With World Backup Day being March 31, StorageCraft has announced it has proposed and submitted that starting in 2020, September 3 becomes annual World Data Recovery Day. While data backup is a standard practice within the majority of businesses, the process and importance of data recovery are not as well understood. Data backup is one step of the business continuity process, and a comprehensive and tested recovery plan is also critical.
StorageCraft recently released findings from an independent global research study on attitudes and experiences of IT decision-makers (ITDM) around data management. The study, commissioned by StorageCraft, reveals global concern surrounding the business impact and risk from rampant and unrestricted data growth. In addition to this, the research shows that the IT infrastructures of many businesses are struggling and often failing to provide business continuity in the event of severe data outages.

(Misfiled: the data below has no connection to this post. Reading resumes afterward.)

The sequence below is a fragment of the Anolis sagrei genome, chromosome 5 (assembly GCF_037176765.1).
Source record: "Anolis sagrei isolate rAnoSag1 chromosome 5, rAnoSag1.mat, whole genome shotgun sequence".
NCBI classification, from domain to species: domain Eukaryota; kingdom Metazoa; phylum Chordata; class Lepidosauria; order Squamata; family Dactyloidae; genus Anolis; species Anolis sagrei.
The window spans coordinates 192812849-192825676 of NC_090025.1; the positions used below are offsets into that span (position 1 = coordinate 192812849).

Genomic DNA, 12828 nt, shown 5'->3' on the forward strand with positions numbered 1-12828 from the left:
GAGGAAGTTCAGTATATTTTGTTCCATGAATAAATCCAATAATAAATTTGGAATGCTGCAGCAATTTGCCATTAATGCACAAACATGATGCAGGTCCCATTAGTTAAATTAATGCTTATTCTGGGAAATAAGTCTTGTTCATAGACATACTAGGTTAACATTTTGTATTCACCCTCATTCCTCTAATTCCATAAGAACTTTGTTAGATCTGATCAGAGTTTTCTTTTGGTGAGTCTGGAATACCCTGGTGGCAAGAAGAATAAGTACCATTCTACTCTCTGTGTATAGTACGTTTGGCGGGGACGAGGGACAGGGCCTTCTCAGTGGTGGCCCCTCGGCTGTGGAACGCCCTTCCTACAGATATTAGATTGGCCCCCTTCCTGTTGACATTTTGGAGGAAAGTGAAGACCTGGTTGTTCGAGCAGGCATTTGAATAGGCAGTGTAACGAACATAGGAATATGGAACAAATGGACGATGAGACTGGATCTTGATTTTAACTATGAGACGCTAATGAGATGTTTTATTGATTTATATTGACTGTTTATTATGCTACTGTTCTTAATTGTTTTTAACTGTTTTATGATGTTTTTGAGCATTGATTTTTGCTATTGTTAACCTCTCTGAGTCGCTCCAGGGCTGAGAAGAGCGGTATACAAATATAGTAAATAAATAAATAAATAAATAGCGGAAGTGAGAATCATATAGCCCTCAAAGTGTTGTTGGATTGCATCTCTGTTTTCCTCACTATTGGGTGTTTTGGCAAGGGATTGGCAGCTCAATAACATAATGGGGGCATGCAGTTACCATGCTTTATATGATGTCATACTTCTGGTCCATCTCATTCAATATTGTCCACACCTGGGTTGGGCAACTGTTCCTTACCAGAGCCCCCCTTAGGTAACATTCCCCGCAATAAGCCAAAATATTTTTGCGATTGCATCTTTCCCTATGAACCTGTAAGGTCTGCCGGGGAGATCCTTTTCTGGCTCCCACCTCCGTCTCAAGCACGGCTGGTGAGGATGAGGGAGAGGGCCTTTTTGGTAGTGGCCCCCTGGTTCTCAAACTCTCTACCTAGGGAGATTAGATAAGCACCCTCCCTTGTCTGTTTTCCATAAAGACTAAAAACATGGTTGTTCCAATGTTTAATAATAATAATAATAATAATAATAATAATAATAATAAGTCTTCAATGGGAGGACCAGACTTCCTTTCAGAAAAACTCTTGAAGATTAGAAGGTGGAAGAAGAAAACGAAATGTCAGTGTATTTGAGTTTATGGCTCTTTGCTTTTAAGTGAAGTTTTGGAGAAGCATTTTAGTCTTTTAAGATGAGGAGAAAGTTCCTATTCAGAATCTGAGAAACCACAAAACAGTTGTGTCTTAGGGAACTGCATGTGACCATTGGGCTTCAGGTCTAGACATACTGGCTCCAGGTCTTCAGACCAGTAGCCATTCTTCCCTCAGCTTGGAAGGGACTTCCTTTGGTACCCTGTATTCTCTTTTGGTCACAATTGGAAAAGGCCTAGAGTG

With organizations reporting an average hourly cost of server downtime being between $301,000 — $400,000, it is essential that businesses have the ability to identify business-critical data and applications while also having a disaster recovery plan in place. Not all data is of equal value with regard to essential processes, therefore, organizations must have an orchestrated data recovery process from backup aligned to critical business requirements.
In a press statement, VP of Marketing and Product Management at StorageCraft, Shridar Subramanian said, the business problem is no longer ‘if’ but ‘when’ and ‘how’ will a data outage happen. Data backup is absolutely important, but today, it’s simple table stakes. The most important question to ask is ‘how fast will we recover?’ and then to validate the answer. With the introduction of World Data Recovery Day, we want to work with other industry leaders to raise urgent awareness that we are now in the ‘recovery era’! Our goal is to provide a focal point to educate IT leaders worldwide on best practices that help organizations ensure they are adequately prepared to deal with a possible — and likely — failure of their IT infrastructure.”
Learn more about StorageCraft.
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